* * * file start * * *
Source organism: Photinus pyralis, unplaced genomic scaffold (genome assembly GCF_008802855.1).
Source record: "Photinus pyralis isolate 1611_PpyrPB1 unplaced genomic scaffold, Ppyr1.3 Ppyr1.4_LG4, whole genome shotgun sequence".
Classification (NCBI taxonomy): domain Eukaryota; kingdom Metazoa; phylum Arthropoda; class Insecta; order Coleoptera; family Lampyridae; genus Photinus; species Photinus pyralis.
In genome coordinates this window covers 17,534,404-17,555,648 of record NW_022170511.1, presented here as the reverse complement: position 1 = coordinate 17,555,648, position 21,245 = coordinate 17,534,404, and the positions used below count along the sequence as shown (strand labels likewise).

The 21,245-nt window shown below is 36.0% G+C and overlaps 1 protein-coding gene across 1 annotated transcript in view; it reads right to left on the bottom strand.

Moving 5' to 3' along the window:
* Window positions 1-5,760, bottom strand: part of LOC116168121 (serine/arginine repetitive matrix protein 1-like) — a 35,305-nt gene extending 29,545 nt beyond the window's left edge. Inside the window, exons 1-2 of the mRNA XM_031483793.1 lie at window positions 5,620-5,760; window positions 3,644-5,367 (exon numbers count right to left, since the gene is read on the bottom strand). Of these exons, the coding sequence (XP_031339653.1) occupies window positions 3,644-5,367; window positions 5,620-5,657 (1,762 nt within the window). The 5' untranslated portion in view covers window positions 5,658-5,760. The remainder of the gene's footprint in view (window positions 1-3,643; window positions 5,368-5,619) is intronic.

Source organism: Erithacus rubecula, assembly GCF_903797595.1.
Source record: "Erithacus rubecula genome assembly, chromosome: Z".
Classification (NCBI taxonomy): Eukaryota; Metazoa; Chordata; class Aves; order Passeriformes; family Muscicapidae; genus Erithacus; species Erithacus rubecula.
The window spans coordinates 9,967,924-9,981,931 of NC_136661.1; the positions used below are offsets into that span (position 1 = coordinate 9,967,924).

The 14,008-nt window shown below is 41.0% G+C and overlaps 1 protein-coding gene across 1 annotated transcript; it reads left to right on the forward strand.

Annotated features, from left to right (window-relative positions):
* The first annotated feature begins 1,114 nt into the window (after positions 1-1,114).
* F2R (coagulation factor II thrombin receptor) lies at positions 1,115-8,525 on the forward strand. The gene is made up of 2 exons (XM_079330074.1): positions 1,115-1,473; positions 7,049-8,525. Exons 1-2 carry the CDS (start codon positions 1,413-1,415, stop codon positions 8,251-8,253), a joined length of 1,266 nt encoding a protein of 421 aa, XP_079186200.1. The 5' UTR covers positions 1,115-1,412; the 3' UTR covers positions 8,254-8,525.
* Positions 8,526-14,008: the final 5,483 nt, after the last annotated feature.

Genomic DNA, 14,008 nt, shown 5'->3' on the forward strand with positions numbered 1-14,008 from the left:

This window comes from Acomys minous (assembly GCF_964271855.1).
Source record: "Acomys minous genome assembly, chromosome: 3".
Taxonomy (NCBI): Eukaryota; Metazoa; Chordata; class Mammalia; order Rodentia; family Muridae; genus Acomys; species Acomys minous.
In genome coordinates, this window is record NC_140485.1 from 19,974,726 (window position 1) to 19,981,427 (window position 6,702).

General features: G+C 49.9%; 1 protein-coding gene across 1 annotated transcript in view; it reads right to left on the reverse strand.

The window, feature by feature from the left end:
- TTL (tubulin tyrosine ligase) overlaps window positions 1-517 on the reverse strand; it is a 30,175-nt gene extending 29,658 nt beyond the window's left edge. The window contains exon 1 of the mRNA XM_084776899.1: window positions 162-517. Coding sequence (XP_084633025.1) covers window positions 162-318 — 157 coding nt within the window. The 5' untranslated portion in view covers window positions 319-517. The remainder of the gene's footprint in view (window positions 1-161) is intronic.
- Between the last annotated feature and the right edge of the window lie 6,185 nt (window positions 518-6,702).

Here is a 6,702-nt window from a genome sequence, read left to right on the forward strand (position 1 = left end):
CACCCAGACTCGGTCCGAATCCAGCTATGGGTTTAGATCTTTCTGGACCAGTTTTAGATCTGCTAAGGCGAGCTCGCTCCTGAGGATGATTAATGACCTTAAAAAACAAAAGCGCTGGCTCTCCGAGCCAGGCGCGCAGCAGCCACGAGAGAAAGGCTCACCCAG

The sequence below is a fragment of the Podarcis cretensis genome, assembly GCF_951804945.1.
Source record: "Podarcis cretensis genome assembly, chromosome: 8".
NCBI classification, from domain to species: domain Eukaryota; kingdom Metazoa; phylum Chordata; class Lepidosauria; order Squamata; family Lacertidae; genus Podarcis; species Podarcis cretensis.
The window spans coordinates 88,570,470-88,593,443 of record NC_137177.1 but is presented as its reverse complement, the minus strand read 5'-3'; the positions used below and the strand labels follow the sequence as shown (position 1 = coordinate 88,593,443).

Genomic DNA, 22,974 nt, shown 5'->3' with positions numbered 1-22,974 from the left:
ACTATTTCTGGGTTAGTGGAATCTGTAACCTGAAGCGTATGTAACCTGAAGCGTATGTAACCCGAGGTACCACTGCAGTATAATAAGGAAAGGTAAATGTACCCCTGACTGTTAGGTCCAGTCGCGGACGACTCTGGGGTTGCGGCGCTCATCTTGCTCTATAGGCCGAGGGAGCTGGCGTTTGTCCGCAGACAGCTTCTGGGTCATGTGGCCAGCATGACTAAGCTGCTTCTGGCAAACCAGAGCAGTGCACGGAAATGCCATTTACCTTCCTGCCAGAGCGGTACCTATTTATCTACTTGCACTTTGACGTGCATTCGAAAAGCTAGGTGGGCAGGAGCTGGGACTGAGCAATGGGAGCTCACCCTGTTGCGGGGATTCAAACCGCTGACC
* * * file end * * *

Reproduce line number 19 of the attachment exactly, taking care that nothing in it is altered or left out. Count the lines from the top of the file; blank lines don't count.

Source record: "Acomys minous genome assembly, chromosome: 3".